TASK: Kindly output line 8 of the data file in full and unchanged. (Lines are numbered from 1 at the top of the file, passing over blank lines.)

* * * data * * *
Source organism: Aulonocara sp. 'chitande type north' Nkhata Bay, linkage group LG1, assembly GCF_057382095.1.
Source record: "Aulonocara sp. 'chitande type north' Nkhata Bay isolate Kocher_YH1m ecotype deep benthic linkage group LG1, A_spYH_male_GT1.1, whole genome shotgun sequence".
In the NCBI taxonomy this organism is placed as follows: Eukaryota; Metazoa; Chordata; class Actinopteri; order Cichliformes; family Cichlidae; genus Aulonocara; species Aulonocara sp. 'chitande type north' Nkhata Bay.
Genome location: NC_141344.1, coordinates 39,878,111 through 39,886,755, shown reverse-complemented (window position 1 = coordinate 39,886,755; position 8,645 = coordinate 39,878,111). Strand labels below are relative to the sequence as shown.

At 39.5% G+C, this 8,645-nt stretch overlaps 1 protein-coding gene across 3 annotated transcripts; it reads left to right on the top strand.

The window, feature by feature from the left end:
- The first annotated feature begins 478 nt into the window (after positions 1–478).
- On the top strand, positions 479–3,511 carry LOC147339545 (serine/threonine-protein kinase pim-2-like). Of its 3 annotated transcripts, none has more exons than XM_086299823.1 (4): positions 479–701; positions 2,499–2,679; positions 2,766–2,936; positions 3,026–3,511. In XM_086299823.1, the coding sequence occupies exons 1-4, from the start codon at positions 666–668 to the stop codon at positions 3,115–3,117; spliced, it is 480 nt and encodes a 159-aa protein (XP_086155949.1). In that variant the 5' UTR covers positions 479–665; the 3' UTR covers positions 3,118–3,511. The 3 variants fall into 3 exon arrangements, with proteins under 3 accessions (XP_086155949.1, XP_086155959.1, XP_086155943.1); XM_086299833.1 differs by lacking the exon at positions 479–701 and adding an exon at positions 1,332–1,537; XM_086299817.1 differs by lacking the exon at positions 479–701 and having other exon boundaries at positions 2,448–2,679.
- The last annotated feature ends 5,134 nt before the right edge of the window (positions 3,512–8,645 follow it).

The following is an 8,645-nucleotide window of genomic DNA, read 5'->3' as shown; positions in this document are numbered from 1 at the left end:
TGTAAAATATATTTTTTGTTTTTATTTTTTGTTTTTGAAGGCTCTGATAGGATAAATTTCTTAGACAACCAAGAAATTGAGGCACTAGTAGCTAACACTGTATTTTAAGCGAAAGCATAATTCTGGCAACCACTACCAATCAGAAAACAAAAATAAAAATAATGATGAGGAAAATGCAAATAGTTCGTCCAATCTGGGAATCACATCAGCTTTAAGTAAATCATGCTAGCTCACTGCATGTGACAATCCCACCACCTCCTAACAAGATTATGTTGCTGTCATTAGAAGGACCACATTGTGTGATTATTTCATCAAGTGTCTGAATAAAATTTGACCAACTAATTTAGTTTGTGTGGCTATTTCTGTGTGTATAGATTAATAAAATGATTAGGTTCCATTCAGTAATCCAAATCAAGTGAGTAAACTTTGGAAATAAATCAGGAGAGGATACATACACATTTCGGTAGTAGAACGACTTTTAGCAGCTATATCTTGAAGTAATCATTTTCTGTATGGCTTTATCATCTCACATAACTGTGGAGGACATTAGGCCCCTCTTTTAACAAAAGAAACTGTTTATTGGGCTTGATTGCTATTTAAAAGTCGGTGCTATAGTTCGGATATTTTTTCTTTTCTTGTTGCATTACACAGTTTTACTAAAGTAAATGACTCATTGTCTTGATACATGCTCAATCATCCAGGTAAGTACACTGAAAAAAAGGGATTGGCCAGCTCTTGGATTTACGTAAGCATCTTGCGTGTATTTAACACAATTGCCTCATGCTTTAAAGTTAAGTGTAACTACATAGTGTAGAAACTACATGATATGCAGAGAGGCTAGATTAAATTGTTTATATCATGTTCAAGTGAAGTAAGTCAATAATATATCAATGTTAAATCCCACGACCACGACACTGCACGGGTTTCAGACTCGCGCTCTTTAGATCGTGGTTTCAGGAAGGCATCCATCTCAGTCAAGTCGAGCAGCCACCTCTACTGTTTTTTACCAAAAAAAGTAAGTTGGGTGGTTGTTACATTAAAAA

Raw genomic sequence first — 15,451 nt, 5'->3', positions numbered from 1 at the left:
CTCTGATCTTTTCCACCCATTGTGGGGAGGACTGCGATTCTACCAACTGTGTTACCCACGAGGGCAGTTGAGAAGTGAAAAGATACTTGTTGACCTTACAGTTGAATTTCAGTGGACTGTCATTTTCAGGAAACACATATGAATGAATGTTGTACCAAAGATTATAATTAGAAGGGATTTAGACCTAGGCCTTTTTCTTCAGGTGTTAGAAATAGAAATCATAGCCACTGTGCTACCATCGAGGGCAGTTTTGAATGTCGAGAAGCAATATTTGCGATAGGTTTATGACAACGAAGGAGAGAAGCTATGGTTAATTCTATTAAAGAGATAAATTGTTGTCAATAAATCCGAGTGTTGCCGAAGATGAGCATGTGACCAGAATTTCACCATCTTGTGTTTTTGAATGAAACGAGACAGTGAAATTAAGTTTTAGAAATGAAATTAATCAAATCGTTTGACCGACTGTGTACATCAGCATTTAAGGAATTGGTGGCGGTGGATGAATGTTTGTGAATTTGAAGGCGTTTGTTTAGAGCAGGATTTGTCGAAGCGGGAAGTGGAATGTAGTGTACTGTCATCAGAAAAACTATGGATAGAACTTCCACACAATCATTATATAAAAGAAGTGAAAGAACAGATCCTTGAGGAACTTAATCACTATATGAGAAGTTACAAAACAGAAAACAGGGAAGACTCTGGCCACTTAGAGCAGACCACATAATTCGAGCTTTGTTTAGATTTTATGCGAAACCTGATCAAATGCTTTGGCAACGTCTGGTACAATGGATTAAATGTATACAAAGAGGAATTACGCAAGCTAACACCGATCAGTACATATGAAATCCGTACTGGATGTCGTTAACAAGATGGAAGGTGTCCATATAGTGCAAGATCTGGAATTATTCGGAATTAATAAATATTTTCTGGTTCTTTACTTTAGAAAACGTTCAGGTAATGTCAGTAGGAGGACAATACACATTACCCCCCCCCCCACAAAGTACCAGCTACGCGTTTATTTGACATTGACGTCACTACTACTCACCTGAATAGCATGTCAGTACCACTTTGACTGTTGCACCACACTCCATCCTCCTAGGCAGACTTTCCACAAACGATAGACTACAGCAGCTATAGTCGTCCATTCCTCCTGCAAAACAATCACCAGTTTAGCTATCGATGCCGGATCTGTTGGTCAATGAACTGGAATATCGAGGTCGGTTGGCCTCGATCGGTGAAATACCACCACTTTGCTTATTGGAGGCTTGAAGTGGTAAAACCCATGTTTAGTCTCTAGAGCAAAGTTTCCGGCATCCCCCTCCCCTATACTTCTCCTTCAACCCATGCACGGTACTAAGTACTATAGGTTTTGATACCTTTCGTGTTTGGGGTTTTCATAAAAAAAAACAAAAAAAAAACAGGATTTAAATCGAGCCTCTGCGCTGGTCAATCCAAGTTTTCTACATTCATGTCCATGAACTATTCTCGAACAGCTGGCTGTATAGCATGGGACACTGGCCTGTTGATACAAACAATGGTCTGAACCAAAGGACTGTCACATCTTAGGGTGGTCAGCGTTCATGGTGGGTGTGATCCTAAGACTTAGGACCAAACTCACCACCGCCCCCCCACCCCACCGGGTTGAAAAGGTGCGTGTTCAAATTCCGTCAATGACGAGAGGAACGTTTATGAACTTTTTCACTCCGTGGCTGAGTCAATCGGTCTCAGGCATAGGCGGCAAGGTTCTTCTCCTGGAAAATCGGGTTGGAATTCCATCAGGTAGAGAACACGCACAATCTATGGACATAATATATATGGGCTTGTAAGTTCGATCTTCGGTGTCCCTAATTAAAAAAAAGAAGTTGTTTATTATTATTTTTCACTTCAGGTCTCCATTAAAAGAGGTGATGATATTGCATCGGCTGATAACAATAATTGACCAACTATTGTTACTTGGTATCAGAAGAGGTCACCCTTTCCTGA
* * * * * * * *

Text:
- On the top strand, positions 479–3,511 carry LOC147339545 (serine/threonine-protein kinase pim-2-like). Of its 3 annotated transcripts, none has more exons than XM_086299823.1 (4): positions 479–701; positions 2,499–2,679; positions 2,766–2,936; positions 3,026–3,511. In XM_086299823.1, the coding sequence occupies exons 1-4, from the start codon at positions 666–668 to the stop codon at positions 3,115–3,117; spliced, it is 480 nt and encodes a 159-aa protein (XP_086155949.1). In that variant the 5' UTR covers positions 479–665; the 3' UTR covers positions 3,118–3,511. The 3 variants fall into 3 exon arrangements, with proteins under 3 accessions (XP_086155949.1, XP_086155959.1, XP_086155943.1); XM_086299833.1 differs by lacking the exon at positions 479–701 and adding an exon at positions 1,332–1,537; XM_086299817.1 differs by lacking the exon at positions 479–701 and having other exon boundaries at positions 2,448–2,679.